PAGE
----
# Functions¶

The type of functions with input `X`

and output `Y`

is written ```
X
-> Y
```

. Some basic examples of function definitions are shown below.

```
f : N -> N
f(x) = x + 7
g : Z -> Bool
g(n) = (n - 3) > 7
factorial : N -> N
factorial(0) = 1
factorial(n) = n * factorial(n .- 1)
```

- The function
`f`

takes a natural number as input, and returns the natural number which is 7 greater. Notice that`f`

is defined using the syntax`f(x) = ...`

. In fact, the basic syntax for function arguments is juxtaposition, just as in Haskell; the syntax`f x = ...`

would work as well. Stylistically, however,`f(x) = ...`

is to be preferred, since it matches standard mathematical notation. - The function
`g`

takes an integer`n`

as input, and returns a boolean indicating whether`n - 3`

is greater than 7. Note that this function cannot be given the type`N -> Bool`

, since it uses subtraction. - The recursive function
`factorial`

computes the factorial of its input. Top-level functions such as`factorial`

are allowed to be recursive. Notice also that`factorial`

is defined by two cases, which are matched in order from top to bottom, just as in Haskell.

Functions can be given inputs using the same syntax:

```
Disco> f(2^5)
39
Disco> g(-5)
false
Disco> factorial(5 + 6)
39916800
```

“Multi-argument functions” can be written as functions which take a product type as input. (This is again a stylistic choice: disco certainly supports curried functions as well. But in either case, disco fundamentally supports only one-argument functions.) For example:

```
gcd : N * N -> N
gcd(a,0) = a
gcd(a,b) = gcd(b, a mod b)
discrim : Q * Q * Q -> Q
discrim(a,b,c) = b^2 - 4*a*c
manhattan : (Q*Q) * (Q*Q) -> Q
manhattan ((x1,y1), (x2,y2)) = abs (x1-x2) + abs (y1-y2)
```

All of these examples are in fact *pattern-matching* on their
arguments, although this is most noticeable with the last example,
which decomposes its input into a pair of pairs and gives a name to
each component.

Functions in disco are first-class, and can be provided as input to
another function or output from a function, stored in data structures,
*etc*. For example, here is how one could write a higher-order
function to take a function on natural numbers and produce a new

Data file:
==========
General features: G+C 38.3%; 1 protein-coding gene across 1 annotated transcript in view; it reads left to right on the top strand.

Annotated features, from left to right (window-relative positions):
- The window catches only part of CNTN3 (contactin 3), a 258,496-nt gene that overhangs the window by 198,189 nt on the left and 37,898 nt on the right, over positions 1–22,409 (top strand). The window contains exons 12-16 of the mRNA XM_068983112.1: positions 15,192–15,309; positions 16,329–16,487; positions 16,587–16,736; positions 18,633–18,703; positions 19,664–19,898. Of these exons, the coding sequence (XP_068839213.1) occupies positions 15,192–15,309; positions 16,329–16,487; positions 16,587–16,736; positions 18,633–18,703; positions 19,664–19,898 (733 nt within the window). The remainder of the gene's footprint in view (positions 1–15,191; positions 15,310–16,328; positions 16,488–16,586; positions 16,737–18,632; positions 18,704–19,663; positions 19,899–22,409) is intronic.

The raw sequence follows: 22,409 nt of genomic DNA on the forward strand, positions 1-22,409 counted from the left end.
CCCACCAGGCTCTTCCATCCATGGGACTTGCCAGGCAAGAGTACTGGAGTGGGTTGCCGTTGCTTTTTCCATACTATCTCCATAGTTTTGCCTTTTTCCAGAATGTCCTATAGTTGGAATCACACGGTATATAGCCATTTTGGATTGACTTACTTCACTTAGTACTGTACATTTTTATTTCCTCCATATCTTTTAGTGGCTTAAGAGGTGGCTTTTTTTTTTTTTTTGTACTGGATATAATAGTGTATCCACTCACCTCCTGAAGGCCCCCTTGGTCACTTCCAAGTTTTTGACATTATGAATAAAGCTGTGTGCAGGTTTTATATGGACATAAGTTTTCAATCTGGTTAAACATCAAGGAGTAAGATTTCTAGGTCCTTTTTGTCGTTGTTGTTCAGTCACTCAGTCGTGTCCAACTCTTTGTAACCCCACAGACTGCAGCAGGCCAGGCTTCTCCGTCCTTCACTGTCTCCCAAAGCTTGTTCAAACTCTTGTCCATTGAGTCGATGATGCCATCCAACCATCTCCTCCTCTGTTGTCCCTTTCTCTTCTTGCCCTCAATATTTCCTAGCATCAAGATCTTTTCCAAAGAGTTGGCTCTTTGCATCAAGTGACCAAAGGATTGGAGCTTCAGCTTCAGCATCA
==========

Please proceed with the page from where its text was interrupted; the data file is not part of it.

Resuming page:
function which iterates the original function three times:

```
thrice : (N -> N) -> (N -> N)
thrice(f)(n) = f(f(f(n)))
```

## Anonymous functions¶

The syntax for an anonymous function in disco consists of three parts:
one or more *bindings*, followed by a *mapsto* symbol, followed by an arbitrary
disco expression.

- Each
*binding*specifies the name of an input to the function. A binding can be either a simple variable name, or a parenthesized variable name with a type annotation (*e.g.*`(x:Nat)`

). There can be multiple bindings separated by whitespace, which creates a (curried) “multi-argument” function. - disco will accept any one of several syntaxes for the
*mapsto*symbol: either`->`

,`|->`

, or`↦`

.

Note

It’s quite possible this syntax might change. For example, we
might want to disallow `->`

as a mapsto symbol, since that may
cause confusion with the same symbol used as part of a type. Also, we
might want to require “lambda” syntax before the binding (*e.g.*
either a backslash or an actual lambda).

The current syntax was designed to mirror the syntax in most common
mathematical practice (*e.g.* \(x \mapsto x^2 + 3\)), but it’s
quite possible discrete math students will not be familiar with
that notation anyway, in which case we might as well introduce them
to the lambda calculus.

Currently, bindings cannot contain patterns, but in general we
might want to allow this, for example, `((x,y) |-> x + y) : N*N -> N`

.

Here are a few examples of using anonymous functions as arguments